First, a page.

According to the July, 2010 issue of Scientific American, online ratings sites are not exactly fair, with the writer even declaring that their “judgments are inaccurate at best, fraudulent at worst.” Whoa, that’s a pretty hard slap in the face.
What drives this opinion is some pretty good research combined with some good old common sense.
Eric K. Clemons, Professor of Operations and Systems Management at the Wharton School of the University of Pennsylvania, says there are quite a few inherent biases in online ranking systems. The first one is that people who rate a purchase already made the purchase so they already are slanted toward liking the product. The best example of this is consumer reviews of books. In general, people who buy a book when it’s first released already have some knowledge of the writer or subject. They may even be a fan. So the first consumer reviews to come out are normally positive. These high ratings lead other people who may never have considered the book to give it a try. If they end up hating the book, it may be because their expectations were too high. But instead of leaving well enough alone, these dissatisfied readers might post a negative review just to balance out the positive ones.
Then there’s the point that “people tend not to review things they find merely satisfactory. They evangelize what they love and trash things they hate.” That’s why most ratings are not in the middle, despite the fact that true opinions follow a bell curve, where “ratings cluster around three or four, with fewer scores of two and almost no ones and fives.” So basically, those with the most emotional connectivity to a product tend to do the most reviewing.
But it gets worse.
In a 2009 study of more than 20,000 items on Amazon, researchers “found that a small percentage of users accounted for a huge majority of the reviews.” They’re called “super reviewers” and they’re even given a “Top Reviewer” badge by Amazon and then pitted against one another to promote even more participation. But who says this overly enthusiastic crowd is any good at what they are doing? What credentials do they have, other than a lengthy list of products they reviewed? And why do consumers see these reviewers’ badges and think they have some sound advice? In general, 95% of Amazon reviewers have rated fewer than 8 products, yet consumers put less weight in what this majority says.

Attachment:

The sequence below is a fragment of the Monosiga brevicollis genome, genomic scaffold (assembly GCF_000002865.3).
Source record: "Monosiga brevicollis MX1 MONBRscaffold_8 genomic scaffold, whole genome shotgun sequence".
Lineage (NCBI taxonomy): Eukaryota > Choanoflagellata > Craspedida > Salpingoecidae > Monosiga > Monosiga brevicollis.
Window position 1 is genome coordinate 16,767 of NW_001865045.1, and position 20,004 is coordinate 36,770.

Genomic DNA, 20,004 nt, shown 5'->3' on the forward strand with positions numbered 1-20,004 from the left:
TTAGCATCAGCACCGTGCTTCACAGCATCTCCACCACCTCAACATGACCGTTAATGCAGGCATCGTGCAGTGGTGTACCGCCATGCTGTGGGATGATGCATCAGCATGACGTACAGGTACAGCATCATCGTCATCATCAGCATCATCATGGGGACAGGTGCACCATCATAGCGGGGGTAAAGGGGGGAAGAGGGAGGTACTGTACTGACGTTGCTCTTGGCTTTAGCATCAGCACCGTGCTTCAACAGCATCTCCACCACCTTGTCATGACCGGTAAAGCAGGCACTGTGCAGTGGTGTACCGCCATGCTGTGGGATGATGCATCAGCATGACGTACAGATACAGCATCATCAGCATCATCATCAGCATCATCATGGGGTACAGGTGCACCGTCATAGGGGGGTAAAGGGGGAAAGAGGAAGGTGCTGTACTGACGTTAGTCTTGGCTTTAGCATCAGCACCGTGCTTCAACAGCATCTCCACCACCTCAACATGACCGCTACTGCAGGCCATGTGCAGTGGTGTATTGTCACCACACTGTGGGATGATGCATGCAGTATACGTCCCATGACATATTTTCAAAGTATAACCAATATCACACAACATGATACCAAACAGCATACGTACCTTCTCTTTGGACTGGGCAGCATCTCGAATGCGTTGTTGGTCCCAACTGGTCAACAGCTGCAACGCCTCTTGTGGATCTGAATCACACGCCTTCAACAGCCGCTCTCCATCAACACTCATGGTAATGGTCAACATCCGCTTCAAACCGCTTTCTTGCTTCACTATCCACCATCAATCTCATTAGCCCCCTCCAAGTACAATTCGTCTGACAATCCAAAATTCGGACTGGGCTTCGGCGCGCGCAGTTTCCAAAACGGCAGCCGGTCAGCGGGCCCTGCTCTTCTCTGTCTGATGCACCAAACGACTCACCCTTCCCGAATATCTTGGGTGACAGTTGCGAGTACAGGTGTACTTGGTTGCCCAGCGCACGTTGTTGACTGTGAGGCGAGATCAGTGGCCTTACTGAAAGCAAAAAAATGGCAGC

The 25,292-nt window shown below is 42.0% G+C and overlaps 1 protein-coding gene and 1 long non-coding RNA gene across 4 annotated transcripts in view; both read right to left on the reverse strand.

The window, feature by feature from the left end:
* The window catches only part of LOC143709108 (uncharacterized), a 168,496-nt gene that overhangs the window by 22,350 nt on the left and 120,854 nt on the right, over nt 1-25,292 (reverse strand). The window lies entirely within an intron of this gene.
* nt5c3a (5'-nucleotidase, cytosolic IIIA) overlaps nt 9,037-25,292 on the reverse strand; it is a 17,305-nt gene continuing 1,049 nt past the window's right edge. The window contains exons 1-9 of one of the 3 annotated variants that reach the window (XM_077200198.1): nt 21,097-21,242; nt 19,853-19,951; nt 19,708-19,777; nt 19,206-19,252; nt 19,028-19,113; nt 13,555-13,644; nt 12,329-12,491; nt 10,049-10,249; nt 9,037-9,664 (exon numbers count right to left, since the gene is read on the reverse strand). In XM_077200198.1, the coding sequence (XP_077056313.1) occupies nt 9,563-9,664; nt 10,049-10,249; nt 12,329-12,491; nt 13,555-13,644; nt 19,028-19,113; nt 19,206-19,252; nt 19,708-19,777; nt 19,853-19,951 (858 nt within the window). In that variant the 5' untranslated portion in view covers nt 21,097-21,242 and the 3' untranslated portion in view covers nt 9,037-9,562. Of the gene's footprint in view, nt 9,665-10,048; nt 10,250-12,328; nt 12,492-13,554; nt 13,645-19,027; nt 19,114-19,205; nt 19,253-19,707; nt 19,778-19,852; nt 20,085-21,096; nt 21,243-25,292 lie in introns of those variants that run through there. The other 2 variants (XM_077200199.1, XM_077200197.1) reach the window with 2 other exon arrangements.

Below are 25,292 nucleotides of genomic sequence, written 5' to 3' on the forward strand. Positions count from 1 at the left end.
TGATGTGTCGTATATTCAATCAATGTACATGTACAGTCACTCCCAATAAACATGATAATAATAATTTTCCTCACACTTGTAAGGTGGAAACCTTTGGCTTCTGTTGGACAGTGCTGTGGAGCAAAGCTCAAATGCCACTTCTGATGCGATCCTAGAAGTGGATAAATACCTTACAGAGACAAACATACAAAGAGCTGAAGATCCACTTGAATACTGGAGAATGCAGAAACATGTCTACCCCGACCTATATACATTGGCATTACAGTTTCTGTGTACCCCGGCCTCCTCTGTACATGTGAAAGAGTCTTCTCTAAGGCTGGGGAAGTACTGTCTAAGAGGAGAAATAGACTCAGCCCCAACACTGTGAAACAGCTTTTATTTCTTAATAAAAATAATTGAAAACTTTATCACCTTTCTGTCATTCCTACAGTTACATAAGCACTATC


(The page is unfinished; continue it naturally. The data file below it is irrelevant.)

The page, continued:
Fortunately, these “Top Reviewers” are not paid by the companies whose products they review — at least as far as any researchers can tell. Plus, ratings sites in general use automated filters to search out and purge extremely positive or negative reviews, especially if the reviewer has little on his list of review. So while the reviews shouldn’t be trusted, it’s not because anyone is tampering with the system.
But the story points out that there are fair review sites out there, it just depends on the products and the audience. RateBeer.com has 3,000 members who have rated at least 100 beers each, with just about all beers being reviewed hundreds, if not thousands of times. These reviewers are passionate about their beer, and so are the readers of the site. In fact, the reviewers tend to post on all beers they try, rather than just those they love or hate.
So what’s a business to do about review sites? Take them seriously, regardless of how inaccurate they are, and treat review sites as an opportunity to engage readers in your brand. Because while the system may have flaws, most readers do not know it; thus, they read the reviews and believe what they read.
So treat review sites like a dinner party where the conversation turns negative about your company or product, and respond professionally.